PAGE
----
Why Google Voice’s "keep my number" feature isn’t a good idea

Google Voice, the service that gives you a universal phone number, free SMS, and text transcripts of your voicemail, is now letting new users keep their current phone number when signing up. On the surface this sounds like a great new addition that will entice users who were scared off by the idea of giving up their current number. But in reality, this is actually a stripped down version of the service that not only removes functionality but actually restricts how users can use their phones. (This new option is not the same as porting your number, something Google expects to roll out in the future.) Google Voice

When a new user receives and accepts their Google Voice (GV) invite, they’re presented with two options:

  1. to keep their current number, or
  2. the ‘classic’ option of getting a new GV number, then associating their phones with that

Choose wisely, because if you pick Option #1, there’s no going back. In other words, you can’t get a new GV number and all the features and options that go with it. Even worse, you’ll be stuck using Google’s voicemail system (and not your carrier’s) whether you like it or not.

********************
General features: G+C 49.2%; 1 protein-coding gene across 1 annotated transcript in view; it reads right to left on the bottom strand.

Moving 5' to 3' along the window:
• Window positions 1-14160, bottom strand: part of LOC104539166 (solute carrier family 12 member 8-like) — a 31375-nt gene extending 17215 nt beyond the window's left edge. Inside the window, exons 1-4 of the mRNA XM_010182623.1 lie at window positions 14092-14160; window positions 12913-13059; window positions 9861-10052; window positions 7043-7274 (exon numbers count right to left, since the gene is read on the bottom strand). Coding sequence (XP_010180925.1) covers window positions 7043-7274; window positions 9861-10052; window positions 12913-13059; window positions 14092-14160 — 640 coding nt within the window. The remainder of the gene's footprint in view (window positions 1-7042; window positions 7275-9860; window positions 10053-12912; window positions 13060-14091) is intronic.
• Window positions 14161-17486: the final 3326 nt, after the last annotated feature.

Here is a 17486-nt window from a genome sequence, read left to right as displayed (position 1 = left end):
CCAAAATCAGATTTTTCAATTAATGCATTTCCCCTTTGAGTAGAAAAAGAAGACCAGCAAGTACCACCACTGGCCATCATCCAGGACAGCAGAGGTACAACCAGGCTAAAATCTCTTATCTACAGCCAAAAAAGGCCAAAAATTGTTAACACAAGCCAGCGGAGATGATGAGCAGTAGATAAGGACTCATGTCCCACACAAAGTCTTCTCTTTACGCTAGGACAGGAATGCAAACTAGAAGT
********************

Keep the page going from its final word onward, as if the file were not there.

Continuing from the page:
That sounds harsh, but fortunately you can get all the features and keep your current number by choosing Option #2.

If you choose Option #2, you simply select a new GV number,  then add your cell phone to your account. You can then optionally activate the voicemail features on your cell phone — the same ones trumpeted under the banner of Option #1 on GV’s sign up page.

Basically, “keep my number” is a lite version of the service with fewer features. There is no good reason to choose it — if you think it’s a hassle to get a new phone number — and it’s really not — just don’t give it out to anyone. No one you call or text will know the difference.

Update: Nearly two months later, Google finally added the option to get your own Google Voice number even if you didn’t choose one initially.